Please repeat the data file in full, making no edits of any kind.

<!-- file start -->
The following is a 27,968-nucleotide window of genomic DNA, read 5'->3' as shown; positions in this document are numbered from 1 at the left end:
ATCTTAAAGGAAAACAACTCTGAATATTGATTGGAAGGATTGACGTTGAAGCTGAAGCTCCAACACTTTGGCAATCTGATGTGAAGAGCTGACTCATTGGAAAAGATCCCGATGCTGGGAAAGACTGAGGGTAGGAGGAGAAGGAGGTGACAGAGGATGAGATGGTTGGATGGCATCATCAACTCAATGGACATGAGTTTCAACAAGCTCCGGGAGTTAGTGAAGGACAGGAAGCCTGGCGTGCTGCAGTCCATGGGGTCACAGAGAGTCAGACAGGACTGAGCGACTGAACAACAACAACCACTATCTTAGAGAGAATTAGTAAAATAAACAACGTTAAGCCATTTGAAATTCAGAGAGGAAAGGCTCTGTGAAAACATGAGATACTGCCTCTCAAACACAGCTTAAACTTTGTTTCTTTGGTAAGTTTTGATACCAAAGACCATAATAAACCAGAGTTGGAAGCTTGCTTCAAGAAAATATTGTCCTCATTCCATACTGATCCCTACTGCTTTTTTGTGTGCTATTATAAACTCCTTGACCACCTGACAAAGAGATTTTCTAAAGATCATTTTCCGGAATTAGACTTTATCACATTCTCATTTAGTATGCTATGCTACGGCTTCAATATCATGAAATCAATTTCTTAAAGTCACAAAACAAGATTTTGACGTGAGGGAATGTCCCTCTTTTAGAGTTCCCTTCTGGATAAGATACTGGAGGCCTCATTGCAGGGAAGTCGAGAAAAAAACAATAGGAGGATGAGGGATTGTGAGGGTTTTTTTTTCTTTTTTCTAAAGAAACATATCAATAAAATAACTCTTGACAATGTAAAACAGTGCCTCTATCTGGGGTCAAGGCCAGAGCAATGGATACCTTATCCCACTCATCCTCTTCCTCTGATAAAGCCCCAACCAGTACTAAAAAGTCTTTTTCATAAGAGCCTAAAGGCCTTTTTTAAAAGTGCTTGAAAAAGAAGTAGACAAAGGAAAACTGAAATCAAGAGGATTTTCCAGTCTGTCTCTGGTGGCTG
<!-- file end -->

The following is a 27,968-nucleotide window of genomic DNA, read 5'->3' as shown; positions in this document are numbered from 1 at the left end:
ATCTTAAAGGAAAACAACTCTGAATATTGATTGGAAGGATTGACGTTGAAGCTGAAGCTCCAACACTTTGGCAATCTGATGTGAAGAGCTGACTCATTGGAAAAGATCCCGATGCTGGGAAAGACTGAGGGTAGGAGGAGAAGGAGGTGACAGAGGATGAGATGGTTGGATGGCATCATCAACTCAATGGACATGAGTTTCAACAAGCTCCGGGAGTTAGTGAAGGACAGGAAGCCTGGCGTGCTGCAGTCCATGGGGTCACAGAGAGTCAGACAGGACTGAGCGACTGAACAACAACAACCACTATCTTAGAGAGAATTAGTAAAATAAACAACGTTAAGCCATTTGAAATTCAGAGAGGAAAGGCTCTGTGAAAACATGAGATACTGCCTCTCAAACACAGCTTAAACTTTGTTTCTTTGGTAAGTTTTGATACCAAAGACCATAATAAACCAGAGTTGGAAGCTTGCTTCAAGAAAATATTGTCCTCATTCCATACTGATCCCTACTGCTTTTTTGTGTGCTATTATAAACTCCTTGACCACCTGACAAAGAGATTTTCTAAAGATCATTTTCCGGAATTAGACTTTATCACATTCTCATTTAGTATGCTATGCTACGGCTTCAATATCATGAAATCAATTTCTTAAAGTCACAAAACAAGATTTTGACGTGAGGGAATGTCCCTCTTTTAGAGTTCCCTTCTGGATAAGATACTGGAGGCCTCATTGCAGGGAAGTCGAGAAAAAAACAATAGGAGGATGAGGGATTGTGAGGGTTTTTTTTTCTTTTTTCTAAAGAAACATATCAATAAAATAACTCTTGACAATGTAAAACAGTGCCTCTATCTGGGGTCAAGGCCAGAGCAATGGATACCTTATCCCACTCATCCTCTTCCTCTGATAAAGCCCCAACCAGTACTAAAAAGTCTTTTTCATAAGAGCCTAAAGGCCTTTTTTAAAAGTGCTTGAAAAAGAAGTAGACAAAGGAAAACTGAAATCAAGAGGATTTTCCAGTCTGTCTCTGGTGGCTG